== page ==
Growing up was quite the experience; a struggle perhaps, but I had the time of my life that provided many opportunities.  The story begins in my toddler days when my enlarged calves were noticed.  It’s one of the symptoms of Duchenne muscular dystrophy, a genetic disease that deteriorates voluntary muscle strength and mass.  The weakness starts from below, affecting limb and trunk muscles.  I used to have immense leg cramps that kept me up through the night, reducing me to tears every time.

1987, grade one: Strength wasn’t greatly affected until the age of six, the time my family and I moved to Canada.  We stayed at my grandparents’ place after our arrival.  I remember in school during story time, it was so difficult returning to my feet.  It looked awkward, using hands to push myself upright.  I couldn’t understand why such an easy task would take that much effort, but when other children laughed, I simply followed through with the humour.

There was a time in the restroom when I slipped and fell in the corner.  The wet floor made it impossible to stand.  My prayers were answered as soon as I heard the back door open with two older classmates seemingly coming in for the rescue.  I even shared what happened at church.

As my progression became more apparent, I was examined at the Hospital for Sick Children.  While the muscle biopsy revealed my diagnosis, I only cared about the ice cream my parents had promised.  I didn’t know how hard those moments were for them.  I just wanted to leave and continue being a kid.

By that time, we had already moved into our own townhouse.  The stairs leading to the front door troubled my steps, while exhaustion forced me to be lifted for longer trips, even several metres.  My walking was affected to a tolerable degree, but bothersome nonetheless.  Visiting the dinosaur exhibit at the Royal Ontario Museum in grade two had me incredibly tired, but I was thankful for the elevator, which Mom and I were allowed to facilitate.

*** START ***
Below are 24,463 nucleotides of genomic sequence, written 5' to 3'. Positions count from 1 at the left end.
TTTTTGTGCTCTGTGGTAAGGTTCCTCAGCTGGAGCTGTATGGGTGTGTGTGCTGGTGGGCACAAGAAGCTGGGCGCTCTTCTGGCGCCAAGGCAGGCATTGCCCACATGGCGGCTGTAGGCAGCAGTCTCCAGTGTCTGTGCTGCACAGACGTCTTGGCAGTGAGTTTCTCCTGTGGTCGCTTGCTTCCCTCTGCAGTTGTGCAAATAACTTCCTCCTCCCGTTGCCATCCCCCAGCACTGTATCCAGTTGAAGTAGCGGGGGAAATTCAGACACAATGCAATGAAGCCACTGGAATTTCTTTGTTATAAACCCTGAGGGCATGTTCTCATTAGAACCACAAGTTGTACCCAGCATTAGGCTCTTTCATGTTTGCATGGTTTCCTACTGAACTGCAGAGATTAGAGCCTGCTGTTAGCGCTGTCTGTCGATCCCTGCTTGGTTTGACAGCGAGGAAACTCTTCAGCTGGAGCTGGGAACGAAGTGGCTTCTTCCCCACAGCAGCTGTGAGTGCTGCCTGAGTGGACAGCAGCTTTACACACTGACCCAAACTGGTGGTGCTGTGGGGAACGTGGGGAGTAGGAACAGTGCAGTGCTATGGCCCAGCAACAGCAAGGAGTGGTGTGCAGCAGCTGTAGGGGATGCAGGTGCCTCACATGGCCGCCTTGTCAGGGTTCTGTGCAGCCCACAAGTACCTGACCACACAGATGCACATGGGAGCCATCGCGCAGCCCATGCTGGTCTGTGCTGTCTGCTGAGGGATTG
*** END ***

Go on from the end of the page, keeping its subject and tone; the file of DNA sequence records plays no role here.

Within a year, things were at their toughest.  Mom painstakingly carried me to the school building every morning.  I could still walk, but the stress and frustration were overwhelming.  I used walls, handles, and anything I could get a hold of for support.  I’d go outside for recess without hesitation, foolishly thinking that nothing was wrong, but retreated back to the walls that slowly led me inside.  The searing hot bricks in the summer killed my little hands, and I was always late.  I’d walk by the classroom window, but refused assistance whenever Mr. Passell offered.  Each afternoon, my knees were bloodied by the time I got home.  I never cried once.

Eventually, seeing me in the middle of the hallway became a rarity.  I was provided with a projector cart whenever nature called, and a bunch of friends wheeled me away.  Following the third grade when I could no longer stand, I received my first wheelchair, and as a result, we moved again.

1990, grade four: The main floor of our new home was reconstructed with wider doorways, etc. for convenience.  I started off with two rooms; one upstairs, and the dining room.  We also had a ramp built within the garage for easier entry.  At Applecroft Public School, there was an elevator.  I didn’t require much help in the restroom, but couldn’t reach the fountain sink, so a student was selected to help me.